• Support local/territorial markets:
    • Support local, territorial, and regional markets, processing hubs and transportation infrastructures that provide greater processing and handling capacities for fresh products from small and medium-sized farmers who adopt agroecological and other innovative approaches, and to improve their access to local food markets and supply chains.
    • Enhance direct connection between producers and consumers, provide public facilities, extension workers, support farmers´ associations and cooperatives in building strong local marketing networks, and certification of agroecological producers. See Improving physical and economic access to healthy and sustainable foods.
    • Push for fair remuneration for farmers and other food system workers. 
    • Amplify successful business models aligned with the elements and principles of agroecology.
  • Build and strengthen multistakeholder platforms and initiatives:
    • Build and coordinate platforms to enable interactions among farmers and other stakeholders and networks including local governments, investors, donors, knowledge and research institutions, and consumers to develop collective awareness, identity and agency around agroecological management issues. 
    • Convene multi-stakeholder dialogues built on evidence-based arguments to help to bring together different perspectives including women, youth, indigenous peoples and other marginalized people.
    • Support the development and functioning of bottom-up alliances with the involvement and ownership of farmer groups, researchers, NGOs and social movements, and use these alliances as a key partner in knowledge generation and sharing.
    • Promote South-South collaboration, long-term partnerships and coalitions with a focus on agroecology. Local ownership and the meaningful involvement of social movements and farmers’ organizations is equally important.

Tools and MRV systems to monitor progress:

Climate change mitigation benefits:

Mainstreaming agroecology in food systems can generate multiple climate change mitigation benefits through a shift in agriculture practices, including:

Adaptation benefits

  • Reduced risk of eutrophication due to reduced agricultural production. Eutrophication is the process by which aquatic systems become over-enriched with nutrients such as nitrogen and phosphorus due to the run-off of agricultural inputs (e.g. fertilizers into water systems). There are several types of emissions associated with eutrophication, including air pollution (e.g. sulphur dioxide and nitrogen oxides) and water pollution (e.g. nitrates, ammonium, nitrogen and phosphorus).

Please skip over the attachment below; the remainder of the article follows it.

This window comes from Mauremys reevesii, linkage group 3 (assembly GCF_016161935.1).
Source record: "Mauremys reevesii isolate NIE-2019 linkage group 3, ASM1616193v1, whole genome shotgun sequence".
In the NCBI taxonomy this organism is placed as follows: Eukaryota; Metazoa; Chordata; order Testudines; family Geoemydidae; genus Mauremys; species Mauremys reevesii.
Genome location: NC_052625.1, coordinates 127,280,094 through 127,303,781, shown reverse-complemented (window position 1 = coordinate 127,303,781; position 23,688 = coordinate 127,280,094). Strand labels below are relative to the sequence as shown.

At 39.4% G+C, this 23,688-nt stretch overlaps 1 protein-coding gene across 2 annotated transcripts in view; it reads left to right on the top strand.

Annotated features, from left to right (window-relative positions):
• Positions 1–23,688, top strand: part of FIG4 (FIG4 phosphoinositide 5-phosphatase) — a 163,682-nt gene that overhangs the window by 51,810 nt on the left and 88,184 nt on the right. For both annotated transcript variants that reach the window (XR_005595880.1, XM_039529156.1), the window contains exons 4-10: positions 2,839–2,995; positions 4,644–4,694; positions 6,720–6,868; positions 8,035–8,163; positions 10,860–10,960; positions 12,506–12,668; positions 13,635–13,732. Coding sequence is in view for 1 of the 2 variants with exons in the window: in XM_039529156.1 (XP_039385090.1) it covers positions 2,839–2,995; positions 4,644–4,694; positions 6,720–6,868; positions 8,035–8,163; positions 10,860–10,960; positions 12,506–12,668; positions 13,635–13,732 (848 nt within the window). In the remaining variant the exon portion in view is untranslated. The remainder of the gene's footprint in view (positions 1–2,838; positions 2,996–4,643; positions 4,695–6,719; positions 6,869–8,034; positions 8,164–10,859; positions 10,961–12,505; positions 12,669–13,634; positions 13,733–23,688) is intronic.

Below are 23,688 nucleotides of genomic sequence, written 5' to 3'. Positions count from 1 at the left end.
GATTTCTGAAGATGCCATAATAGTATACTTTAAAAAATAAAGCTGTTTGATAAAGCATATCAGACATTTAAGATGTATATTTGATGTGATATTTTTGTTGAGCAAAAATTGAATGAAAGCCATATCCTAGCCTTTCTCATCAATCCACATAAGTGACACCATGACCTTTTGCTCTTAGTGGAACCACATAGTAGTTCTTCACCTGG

• Reduced acidification due to reduced inputs associated with agricultural production (e.g. fertilizers and pesticides). Types of emissions associated with acidification include sulphur dioxide, ammonia and nitrous oxides. 
  • Positive impacts of diversification on pollination, pest control, nutrient cycling, water regulation and soil fertility.
  • Agroforestry has a positive impact on biodiversity, water regulation, soil carbon, nitrogen and fertility and for buffering temperature extremes. See Agroforestry systems.
  • Resilience to price shocks through reduced dependency on international markets. Agroecological farming systems are more resilient to international input scarcity than conventional systems. 

Other sustainable development co-benefits

Agroecological principles relate to all the SDGs, and can particularly contribute to the following: 

  • SDG 1 (no poverty) and SDG 8 (decent work and economic growth): By raising yields while improving soil carbon, and integrating plant nutrient systems, with reduced fertilizer application.
  • SDG 2 (zero hunger) and SDG 3 (good health and wellbeing): By increasing access to food by increasing the quantity and diversity of foods produced per household and maintaining the genetic diversity of seeds, cultivated plants and domesticated animals.
  • SDG 12 (responsible consumption and production), SDG 13 (climate action) and SDG 15 (life on land): Agroecological practices use natural resources more sustainably and efficiently, and reduce the release of chemicals to air, water and soil. The enhanced proximity between producers and consumers also helps raise awareness and reduces food waste by repurposing urban organic waste as fertilizer.